Travis County DA says 51% of sex assault cases in her tenure ended with deal/ guilty verdict

Austin
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AUSTIN (KXAN) — Days after Travis County District Attorney Margaret Moore stepped down from her role in the statewide Sexual Assault Survivor’s Taskforce, she released data surrounding the prosecution of sexual assault cases by her office. Counsel for plaintiffs in a lawsuit targeting the DA’s office among others over handling of sexual assault cases disputes what that data shows.

Moore left the taskforce amid criticism of how she handled these cases as District Attorney. A class-action lawsuit, brought about by three sexual assault survivors in June 2018, named the District Attorney’s Office as one of several plaintiffs in the alleged mishandling of their cases.

In an effort to set the record straight, she released data about sexual assault cases her office has handled.

“It is imperative that the public know the truth,” she wrote in a press release. “Those who spread false information regarding the prosecution of these cases by this Office only discourage survivors from coming forward.”

Since Moore took office in 2017, she says her office received 215 adult sexual assault cases from law enforcement and of those, they negotiated a plea deal or got a guilty verdict in 111 of those cases.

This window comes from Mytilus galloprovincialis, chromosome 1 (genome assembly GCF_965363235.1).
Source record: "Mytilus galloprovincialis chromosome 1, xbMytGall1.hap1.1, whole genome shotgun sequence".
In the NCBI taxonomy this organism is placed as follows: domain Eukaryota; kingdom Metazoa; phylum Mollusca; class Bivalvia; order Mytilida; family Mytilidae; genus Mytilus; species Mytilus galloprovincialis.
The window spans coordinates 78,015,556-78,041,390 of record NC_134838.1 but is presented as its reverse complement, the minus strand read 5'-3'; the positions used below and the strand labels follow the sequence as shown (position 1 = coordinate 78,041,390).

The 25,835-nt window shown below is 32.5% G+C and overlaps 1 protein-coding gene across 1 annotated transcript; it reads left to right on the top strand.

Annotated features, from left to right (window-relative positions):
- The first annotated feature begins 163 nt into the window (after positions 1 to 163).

The District Attorney’s Office said the data about how many cases ended in a plea deal or guilty verdict between 2011 and 2015 is pending. As a result, KXAN cannot immediately show how Moore’s success during her tenure can be compared to her predecessor’s.

Jennifer Ecklund of Thompson & Knight, which is representing the three women in their lawsuit, claims the District Attorney’s office has not been completely transparent about its numbers. It claims she hasn’t shown how many sexual assault cases were “exceptionally cleared” because her office didn’t choose to indict.

“A number of our clients had their cases declined by the DA in this way—never indicted—sometimes before the victim even had the opportunity to give a formal statement,” Ecklund said in a statement.

The numbers Moore shared do show, however, that in 2018 and 2019, the District Attorney’s Office took a larger percentage of sexual assault cases to trial than previous years.

Ecklund added that through the lawsuit she looks forward “to working cooperatively with all parties to come to a resolution that holds our systems accountable for justice and for the rights of survivors. Everyone involved in this case should have the same goal—respect for survivors and justice for those who commit sexual assault.”

Moore says during her time as DA, her office added resources to create the Adult Sexual Assault Unit, increased the number of cases received from Austin police and indicted and tried more cases each year.

“In general, when I came into office, I placed a greater emphasis on our trial strength overall,” Moore said in an interview with KXAN. “We’ve had more trials each year, just overall. Since ’17 we’ve been increasing the percentage of those trials that are adult sexual assault trials, just because those cases are getting fully prepared and into courts.”

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